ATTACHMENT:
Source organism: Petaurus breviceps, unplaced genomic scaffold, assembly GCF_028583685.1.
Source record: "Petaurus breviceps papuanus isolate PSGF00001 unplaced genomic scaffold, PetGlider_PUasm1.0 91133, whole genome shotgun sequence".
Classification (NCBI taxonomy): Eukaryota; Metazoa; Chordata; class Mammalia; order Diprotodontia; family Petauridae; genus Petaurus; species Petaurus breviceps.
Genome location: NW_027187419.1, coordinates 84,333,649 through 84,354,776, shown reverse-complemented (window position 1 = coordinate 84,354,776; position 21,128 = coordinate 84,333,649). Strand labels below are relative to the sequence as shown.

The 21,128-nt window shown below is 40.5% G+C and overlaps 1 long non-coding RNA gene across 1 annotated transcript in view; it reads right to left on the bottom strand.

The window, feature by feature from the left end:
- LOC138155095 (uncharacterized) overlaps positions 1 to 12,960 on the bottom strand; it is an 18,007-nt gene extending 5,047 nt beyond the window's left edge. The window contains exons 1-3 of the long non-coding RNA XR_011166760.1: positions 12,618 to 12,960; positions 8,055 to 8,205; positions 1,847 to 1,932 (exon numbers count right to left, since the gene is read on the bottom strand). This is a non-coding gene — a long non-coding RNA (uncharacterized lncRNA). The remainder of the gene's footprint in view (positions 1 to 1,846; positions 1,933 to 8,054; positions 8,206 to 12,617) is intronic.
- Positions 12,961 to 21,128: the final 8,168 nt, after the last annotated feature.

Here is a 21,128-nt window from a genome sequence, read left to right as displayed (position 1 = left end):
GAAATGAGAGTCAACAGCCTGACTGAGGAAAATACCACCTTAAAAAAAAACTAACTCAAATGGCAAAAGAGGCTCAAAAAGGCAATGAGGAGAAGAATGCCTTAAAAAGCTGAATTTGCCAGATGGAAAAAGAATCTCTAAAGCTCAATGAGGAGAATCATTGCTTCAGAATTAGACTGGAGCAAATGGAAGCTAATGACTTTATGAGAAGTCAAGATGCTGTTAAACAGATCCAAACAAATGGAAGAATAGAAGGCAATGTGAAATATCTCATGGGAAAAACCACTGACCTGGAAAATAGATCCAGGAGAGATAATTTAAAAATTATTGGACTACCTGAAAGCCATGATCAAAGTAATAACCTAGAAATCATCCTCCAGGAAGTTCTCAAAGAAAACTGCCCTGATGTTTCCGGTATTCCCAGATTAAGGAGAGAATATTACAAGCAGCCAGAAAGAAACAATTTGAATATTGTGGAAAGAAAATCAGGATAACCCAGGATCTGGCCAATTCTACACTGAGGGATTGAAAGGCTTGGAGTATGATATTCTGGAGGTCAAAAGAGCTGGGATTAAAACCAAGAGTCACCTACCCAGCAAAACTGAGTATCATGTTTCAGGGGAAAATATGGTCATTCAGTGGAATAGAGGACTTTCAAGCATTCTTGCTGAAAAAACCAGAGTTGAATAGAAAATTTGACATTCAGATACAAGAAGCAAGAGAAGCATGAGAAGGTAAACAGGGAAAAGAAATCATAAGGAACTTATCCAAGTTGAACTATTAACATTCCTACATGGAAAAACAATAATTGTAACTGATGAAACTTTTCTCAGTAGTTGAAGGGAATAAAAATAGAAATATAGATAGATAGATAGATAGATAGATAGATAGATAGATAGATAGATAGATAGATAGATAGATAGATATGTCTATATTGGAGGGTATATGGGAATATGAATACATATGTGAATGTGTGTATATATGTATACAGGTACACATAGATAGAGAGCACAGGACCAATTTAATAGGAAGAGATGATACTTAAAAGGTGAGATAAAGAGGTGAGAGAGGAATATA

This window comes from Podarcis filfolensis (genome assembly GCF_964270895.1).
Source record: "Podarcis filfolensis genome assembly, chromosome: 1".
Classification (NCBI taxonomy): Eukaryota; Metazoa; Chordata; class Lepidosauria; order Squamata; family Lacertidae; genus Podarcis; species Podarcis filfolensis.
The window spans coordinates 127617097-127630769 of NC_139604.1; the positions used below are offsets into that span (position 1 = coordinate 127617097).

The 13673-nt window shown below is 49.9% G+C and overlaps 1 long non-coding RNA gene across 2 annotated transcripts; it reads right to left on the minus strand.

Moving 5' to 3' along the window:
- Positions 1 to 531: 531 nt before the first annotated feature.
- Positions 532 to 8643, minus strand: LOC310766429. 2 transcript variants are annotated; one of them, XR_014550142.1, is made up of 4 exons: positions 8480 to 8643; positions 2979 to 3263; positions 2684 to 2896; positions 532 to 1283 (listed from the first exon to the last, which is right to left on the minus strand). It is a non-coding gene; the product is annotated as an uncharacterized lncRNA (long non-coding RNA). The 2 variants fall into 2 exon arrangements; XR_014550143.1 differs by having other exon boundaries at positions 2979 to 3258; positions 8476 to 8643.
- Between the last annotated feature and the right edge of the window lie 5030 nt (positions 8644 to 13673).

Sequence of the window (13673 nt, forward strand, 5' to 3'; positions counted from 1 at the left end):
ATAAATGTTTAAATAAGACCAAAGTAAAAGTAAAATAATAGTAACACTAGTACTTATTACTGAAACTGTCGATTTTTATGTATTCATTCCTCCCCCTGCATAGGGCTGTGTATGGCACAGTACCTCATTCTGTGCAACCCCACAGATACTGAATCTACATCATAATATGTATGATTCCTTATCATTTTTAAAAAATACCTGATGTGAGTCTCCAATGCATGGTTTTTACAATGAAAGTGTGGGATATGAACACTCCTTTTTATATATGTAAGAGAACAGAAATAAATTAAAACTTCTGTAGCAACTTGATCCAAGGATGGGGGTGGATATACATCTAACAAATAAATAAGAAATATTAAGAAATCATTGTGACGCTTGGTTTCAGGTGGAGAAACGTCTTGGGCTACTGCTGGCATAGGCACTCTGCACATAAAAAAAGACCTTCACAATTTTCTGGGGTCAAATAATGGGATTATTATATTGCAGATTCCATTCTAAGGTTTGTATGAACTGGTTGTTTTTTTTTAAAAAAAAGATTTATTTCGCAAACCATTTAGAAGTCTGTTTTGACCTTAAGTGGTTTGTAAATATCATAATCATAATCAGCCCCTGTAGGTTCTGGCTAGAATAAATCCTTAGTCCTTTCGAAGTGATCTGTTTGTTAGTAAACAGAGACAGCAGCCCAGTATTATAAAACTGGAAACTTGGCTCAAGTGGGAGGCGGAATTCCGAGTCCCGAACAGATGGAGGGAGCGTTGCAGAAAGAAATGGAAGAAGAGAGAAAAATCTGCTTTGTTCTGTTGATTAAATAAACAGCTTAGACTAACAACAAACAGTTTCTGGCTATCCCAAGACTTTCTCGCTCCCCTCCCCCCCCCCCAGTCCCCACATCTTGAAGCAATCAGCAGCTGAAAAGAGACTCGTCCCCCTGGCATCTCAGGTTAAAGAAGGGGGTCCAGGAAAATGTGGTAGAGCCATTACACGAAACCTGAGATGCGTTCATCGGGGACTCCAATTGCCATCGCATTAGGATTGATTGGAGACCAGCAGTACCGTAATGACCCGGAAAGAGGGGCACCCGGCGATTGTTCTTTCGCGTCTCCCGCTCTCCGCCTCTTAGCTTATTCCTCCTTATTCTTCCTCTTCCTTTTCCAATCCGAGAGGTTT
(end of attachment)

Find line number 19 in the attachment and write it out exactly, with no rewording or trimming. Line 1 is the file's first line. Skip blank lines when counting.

- Between the last annotated feature and the right edge of the window lie 5030 nt (positions 8644 to 13673).